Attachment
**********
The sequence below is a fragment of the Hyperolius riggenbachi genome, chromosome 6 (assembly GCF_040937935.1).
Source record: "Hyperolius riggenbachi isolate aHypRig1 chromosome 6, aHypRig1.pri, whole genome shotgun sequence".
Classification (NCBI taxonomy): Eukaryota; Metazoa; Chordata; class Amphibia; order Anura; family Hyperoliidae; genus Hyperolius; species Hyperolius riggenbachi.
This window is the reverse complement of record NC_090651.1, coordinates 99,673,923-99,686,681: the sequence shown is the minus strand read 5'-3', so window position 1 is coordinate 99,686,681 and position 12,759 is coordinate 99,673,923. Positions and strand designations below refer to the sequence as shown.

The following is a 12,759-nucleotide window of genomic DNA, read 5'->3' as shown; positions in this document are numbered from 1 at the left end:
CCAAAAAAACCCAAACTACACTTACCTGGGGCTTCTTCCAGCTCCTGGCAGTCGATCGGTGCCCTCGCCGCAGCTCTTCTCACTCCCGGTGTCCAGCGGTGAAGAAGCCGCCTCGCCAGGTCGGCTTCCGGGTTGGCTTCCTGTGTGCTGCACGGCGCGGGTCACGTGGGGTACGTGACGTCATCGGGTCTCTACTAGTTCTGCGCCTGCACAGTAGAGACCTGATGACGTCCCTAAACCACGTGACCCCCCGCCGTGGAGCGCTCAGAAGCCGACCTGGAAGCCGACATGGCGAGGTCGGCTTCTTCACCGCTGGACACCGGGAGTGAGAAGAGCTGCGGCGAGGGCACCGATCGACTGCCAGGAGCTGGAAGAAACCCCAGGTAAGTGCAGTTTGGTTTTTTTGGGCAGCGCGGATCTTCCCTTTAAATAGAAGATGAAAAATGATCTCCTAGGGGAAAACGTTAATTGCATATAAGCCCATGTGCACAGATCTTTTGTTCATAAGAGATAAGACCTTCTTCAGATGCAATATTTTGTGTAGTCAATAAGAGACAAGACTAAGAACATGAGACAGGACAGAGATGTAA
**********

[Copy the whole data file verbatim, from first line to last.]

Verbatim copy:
The sequence below is a fragment of the Hyperolius riggenbachi genome, chromosome 6 (assembly GCF_040937935.1).
Source record: "Hyperolius riggenbachi isolate aHypRig1 chromosome 6, aHypRig1.pri, whole genome shotgun sequence".
Classification (NCBI taxonomy): Eukaryota; Metazoa; Chordata; class Amphibia; order Anura; family Hyperoliidae; genus Hyperolius; species Hyperolius riggenbachi.
This window is the reverse complement of record NC_090651.1, coordinates 99,673,923-99,686,681: the sequence shown is the minus strand read 5'-3', so window position 1 is coordinate 99,686,681 and position 12,759 is coordinate 99,673,923. Positions and strand designations below refer to the sequence as shown.

The following is a 12,759-nucleotide window of genomic DNA, read 5'->3' as shown; positions in this document are numbered from 1 at the left end:
CCAAAAAAACCCAAACTACACTTACCTGGGGCTTCTTCCAGCTCCTGGCAGTCGATCGGTGCCCTCGCCGCAGCTCTTCTCACTCCCGGTGTCCAGCGGTGAAGAAGCCGCCTCGCCAGGTCGGCTTCCGGGTTGGCTTCCTGTGTGCTGCACGGCGCGGGTCACGTGGGGTACGTGACGTCATCGGGTCTCTACTAGTTCTGCGCCTGCACAGTAGAGACCTGATGACGTCCCTAAACCACGTGACCCCCCGCCGTGGAGCGCTCAGAAGCCGACCTGGAAGCCGACATGGCGAGGTCGGCTTCTTCACCGCTGGACACCGGGAGTGAGAAGAGCTGCGGCGAGGGCACCGATCGACTGCCAGGAGCTGGAAGAAACCCCAGGTAAGTGCAGTTTGGTTTTTTTGGGCAGCGCGGATCTTCCCTTTAAATAGAAGATGAAAAATGATCTCCTAGGGGAAAACGTTAATTGCATATAAGCCCATGTGCACAGATCTTTTGTTCATAAGAGATAAGACCTTCTTCAGATGCAATATTTTGTGTAGTCAATAAGAGACAAGACTAAGAACATGAGACAGGACAGAGATGTAA